Today, the French data regulation agency, Commission nationale de l'informatique et des libertés, (CNIL), fined Google €50 million for violating the GDPR. See the decision posted here. The fine relates to Google's collection of data used to personalize advertisements.
The decision found that Google's policy for collecting personal data was not sufficiently transparent. A user of its services would have to take 5 or 6 actions in order to get a complete description of how his or her data would be processed.
Consent was ruled not to be valid when information about how data would be used for personalizing advertisements could only be located in several different documents. CNIL also faulted Google for pre-selecting the option to consent to the data collection.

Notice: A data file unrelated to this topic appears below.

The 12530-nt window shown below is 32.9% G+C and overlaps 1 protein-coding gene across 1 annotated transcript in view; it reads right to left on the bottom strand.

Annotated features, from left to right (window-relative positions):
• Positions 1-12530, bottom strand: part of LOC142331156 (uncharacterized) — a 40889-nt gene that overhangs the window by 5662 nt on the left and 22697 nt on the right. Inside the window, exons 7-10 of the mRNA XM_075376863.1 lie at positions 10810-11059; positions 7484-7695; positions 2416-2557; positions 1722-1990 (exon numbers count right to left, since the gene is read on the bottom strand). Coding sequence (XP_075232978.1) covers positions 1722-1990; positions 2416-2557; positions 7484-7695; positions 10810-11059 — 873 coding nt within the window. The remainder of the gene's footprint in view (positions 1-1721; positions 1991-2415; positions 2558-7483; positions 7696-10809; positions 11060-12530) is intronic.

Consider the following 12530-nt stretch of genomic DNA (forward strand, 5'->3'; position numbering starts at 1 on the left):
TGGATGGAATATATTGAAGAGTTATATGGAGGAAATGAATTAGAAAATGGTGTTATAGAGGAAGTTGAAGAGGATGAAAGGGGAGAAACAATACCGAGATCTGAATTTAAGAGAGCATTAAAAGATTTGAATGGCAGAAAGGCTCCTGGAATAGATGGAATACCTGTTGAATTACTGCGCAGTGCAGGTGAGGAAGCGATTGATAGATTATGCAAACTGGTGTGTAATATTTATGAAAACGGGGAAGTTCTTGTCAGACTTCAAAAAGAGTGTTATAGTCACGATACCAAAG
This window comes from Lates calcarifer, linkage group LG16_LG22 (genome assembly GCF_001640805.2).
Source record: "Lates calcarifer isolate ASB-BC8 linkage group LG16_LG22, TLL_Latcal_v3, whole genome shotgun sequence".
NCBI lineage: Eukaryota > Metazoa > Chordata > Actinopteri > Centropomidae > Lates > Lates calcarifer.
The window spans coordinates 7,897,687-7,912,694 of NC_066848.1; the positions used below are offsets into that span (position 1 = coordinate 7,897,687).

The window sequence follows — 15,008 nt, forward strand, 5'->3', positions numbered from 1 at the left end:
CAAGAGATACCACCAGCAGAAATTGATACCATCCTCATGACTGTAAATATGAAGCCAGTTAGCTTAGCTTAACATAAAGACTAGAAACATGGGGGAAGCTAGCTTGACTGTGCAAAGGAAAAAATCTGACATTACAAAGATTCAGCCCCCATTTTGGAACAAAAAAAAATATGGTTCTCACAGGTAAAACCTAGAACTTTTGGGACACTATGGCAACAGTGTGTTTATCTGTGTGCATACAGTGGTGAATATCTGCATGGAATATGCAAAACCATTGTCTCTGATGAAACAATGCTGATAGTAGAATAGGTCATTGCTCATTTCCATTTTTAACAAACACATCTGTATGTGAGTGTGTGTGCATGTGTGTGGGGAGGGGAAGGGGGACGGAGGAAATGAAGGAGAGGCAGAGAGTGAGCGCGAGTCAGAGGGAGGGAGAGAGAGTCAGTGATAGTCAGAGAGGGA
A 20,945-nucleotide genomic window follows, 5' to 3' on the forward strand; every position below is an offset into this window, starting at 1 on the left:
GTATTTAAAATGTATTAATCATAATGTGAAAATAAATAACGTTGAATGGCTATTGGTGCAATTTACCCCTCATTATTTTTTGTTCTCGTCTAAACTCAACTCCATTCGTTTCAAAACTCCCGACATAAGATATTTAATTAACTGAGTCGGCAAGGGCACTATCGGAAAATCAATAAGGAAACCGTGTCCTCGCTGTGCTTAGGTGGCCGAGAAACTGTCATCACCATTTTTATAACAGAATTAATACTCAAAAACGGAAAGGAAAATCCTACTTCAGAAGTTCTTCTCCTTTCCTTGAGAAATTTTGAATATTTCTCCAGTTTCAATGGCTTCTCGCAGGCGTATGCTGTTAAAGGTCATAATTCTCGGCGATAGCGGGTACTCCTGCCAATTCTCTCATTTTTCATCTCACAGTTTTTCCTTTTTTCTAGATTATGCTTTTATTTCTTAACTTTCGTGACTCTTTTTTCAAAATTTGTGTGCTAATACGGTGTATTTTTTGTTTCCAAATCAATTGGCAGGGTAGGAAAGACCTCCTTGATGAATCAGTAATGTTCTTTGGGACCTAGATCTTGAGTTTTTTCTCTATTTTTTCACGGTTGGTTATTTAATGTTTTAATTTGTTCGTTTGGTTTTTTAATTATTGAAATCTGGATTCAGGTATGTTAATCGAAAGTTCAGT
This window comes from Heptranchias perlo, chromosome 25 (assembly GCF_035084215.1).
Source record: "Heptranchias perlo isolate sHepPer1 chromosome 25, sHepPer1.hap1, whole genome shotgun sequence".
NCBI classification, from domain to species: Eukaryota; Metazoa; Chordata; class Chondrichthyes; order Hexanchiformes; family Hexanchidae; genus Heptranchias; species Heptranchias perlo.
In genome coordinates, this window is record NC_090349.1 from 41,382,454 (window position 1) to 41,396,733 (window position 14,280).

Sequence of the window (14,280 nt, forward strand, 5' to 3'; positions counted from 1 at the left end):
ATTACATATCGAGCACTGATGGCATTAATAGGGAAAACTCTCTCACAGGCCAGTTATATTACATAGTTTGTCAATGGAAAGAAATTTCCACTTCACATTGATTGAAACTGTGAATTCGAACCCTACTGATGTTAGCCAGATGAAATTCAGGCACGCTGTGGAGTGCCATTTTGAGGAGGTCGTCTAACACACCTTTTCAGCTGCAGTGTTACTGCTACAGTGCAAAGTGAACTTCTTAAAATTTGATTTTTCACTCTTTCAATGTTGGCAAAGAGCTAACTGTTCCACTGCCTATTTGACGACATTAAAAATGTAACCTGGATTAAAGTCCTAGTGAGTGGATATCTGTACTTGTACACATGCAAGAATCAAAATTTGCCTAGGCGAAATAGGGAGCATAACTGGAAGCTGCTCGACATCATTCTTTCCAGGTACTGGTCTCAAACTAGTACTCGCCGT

The regulator ruled that the GDPR requires specific consent for each purpose to which an individual's data is to be used. In assessing the €50 million fine, the CNIL emphasized the importance of the fact that Google's practices have been ongoing for a long period of time (rather than being an isolated incident), and the large amount of data collected by Google. The official statement of the CNIL about the decision states that, ". . . given the dominance of the Android operating system on the French market, every day thousands of French people create GOOGLE accounts when using their smartphones. Similarly, this review takes into account that the company's economic model is partly based on the personalization of advertising. A special responsibility therefore falls on it to comply with its obligations in this area."